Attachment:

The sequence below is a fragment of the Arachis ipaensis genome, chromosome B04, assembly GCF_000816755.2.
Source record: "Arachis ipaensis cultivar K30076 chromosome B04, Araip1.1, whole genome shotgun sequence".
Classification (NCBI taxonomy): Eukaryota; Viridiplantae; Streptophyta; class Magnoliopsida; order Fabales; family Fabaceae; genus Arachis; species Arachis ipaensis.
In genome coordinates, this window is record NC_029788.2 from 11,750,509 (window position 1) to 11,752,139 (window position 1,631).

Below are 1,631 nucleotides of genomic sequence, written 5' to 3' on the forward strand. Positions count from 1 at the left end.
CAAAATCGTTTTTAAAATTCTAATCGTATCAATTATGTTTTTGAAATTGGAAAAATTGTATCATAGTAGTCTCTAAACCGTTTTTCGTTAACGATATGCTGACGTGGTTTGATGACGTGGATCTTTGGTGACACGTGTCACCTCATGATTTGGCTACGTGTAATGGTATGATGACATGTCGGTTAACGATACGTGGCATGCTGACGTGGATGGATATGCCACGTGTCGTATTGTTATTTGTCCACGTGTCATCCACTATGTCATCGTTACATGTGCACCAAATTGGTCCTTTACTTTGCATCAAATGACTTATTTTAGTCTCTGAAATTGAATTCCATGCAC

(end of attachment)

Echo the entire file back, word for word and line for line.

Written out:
The sequence below is a fragment of the Arachis ipaensis genome, chromosome B04, assembly GCF_000816755.2.
Source record: "Arachis ipaensis cultivar K30076 chromosome B04, Araip1.1, whole genome shotgun sequence".
Classification (NCBI taxonomy): Eukaryota; Viridiplantae; Streptophyta; class Magnoliopsida; order Fabales; family Fabaceae; genus Arachis; species Arachis ipaensis.
In genome coordinates, this window is record NC_029788.2 from 11,750,509 (window position 1) to 11,752,139 (window position 1,631).

Below are 1,631 nucleotides of genomic sequence, written 5' to 3' on the forward strand. Positions count from 1 at the left end.
CAAAATCGTTTTTAAAATTCTAATCGTATCAATTATGTTTTTGAAATTGGAAAAATTGTATCATAGTAGTCTCTAAACCGTTTTTCGTTAACGATATGCTGACGTGGTTTGATGACGTGGATCTTTGGTGACACGTGTCACCTCATGATTTGGCTACGTGTAATGGTATGATGACATGTCGGTTAACGATACGTGGCATGCTGACGTGGATGGATATGCCACGTGTCGTATTGTTATTTGTCCACGTGTCATCCACTATGTCATCGTTACATGTGCACCAAATTGGTCCTTTACTTTGCATCAAATGACTTATTTTAGTCTCTGAAATTGAATTCCATGCAC